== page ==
Under a plan advanced by a bipartisan group including senators earlier in the week, Congress would approve a $908 billion package that includes money for a wide variety of needs.
Of particular note is the $160 billion for state and local governments. That’s about what was approved in the last big COVID relief bill, the CARES Act, in the spring, and the state ended up getting $5.5 billion from it, some of which was parceled out to local governments.
The state and city say they badly need the money to replace tax revenue lost to COVID, the state borrowing up to $5 billion from the Federal Reserve Bank and the city going into the short-term lending market and potentially refinancing billions in city debt to free up cash.
The pending bill also has $45 billion for transportation, something that both the Chicago Transit ity and Metra are counting on, and which both O’Hare International Airport and its carriers want.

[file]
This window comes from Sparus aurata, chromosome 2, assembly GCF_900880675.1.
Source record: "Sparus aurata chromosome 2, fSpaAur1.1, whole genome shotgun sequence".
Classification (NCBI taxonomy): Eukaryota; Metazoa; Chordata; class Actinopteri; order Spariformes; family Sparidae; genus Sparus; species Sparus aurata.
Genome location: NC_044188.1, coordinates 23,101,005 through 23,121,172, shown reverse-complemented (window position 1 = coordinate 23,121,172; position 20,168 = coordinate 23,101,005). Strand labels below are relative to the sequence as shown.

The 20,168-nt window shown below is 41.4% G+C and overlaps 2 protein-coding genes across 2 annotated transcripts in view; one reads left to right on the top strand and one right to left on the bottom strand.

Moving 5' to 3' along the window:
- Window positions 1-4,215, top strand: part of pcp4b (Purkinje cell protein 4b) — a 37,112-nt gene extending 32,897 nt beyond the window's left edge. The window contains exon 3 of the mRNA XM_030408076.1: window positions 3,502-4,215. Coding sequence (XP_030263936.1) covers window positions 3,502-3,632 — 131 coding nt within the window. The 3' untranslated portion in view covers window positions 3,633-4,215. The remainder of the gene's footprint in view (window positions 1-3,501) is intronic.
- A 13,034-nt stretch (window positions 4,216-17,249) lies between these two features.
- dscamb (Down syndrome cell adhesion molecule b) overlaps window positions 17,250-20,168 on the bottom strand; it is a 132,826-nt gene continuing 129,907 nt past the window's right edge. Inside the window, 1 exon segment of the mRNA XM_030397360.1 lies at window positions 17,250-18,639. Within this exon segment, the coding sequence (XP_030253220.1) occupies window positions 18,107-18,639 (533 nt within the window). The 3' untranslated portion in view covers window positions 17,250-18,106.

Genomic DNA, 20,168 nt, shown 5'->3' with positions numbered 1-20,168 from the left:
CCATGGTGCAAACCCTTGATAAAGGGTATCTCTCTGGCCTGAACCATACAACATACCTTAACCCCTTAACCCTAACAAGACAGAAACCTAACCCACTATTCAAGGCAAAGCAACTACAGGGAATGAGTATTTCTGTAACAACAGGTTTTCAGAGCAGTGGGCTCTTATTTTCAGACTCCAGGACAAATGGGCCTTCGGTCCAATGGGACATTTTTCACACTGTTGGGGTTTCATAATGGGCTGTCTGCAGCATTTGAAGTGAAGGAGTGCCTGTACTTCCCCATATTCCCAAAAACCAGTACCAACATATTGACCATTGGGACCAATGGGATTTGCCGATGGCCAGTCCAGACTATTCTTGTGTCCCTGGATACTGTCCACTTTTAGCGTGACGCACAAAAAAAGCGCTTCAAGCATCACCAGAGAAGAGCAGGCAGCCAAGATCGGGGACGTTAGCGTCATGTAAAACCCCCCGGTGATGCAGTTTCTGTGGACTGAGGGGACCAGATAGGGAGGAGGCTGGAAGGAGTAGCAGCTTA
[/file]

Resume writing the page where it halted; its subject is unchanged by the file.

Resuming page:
Durbin noted the bill also includes $35 billion for hospitals and $16 billion to produce and distribute the new vaccines that are beginning to come online. Equally needed, he said, are extended but cut back unemployment benefits, and funds to help small businesses meet costs at least through March. Direct aid to small business under the bill is $288 billion, including an extension of the Payroll Protection Program that so far has funneled $23 billion to Illinois companies, according to Durbin.
Even so, Democrats have cut back on what they wanted to try to strike a deal and answer Republican concerns that the nation is going too far into debt, the Senate’s number two ranking Democrat said. “There’s plenty of blame on both sides,” he added. “We’ve tried to find the sweet spot.”
Durbin said the liability waiver is not needed now and urged Republicans to postpone discussion until later. It’s far from certain that will fly.
Durbin and other sources say President Donald Trump is inclined to sign the bill if it reaches his desk.
Durbin spoke on a day when U.S. job growth appeared to slow because of rising COVID infections, a sign according to some analysts that more help is needed if the country is to avoid more permanent economic damage.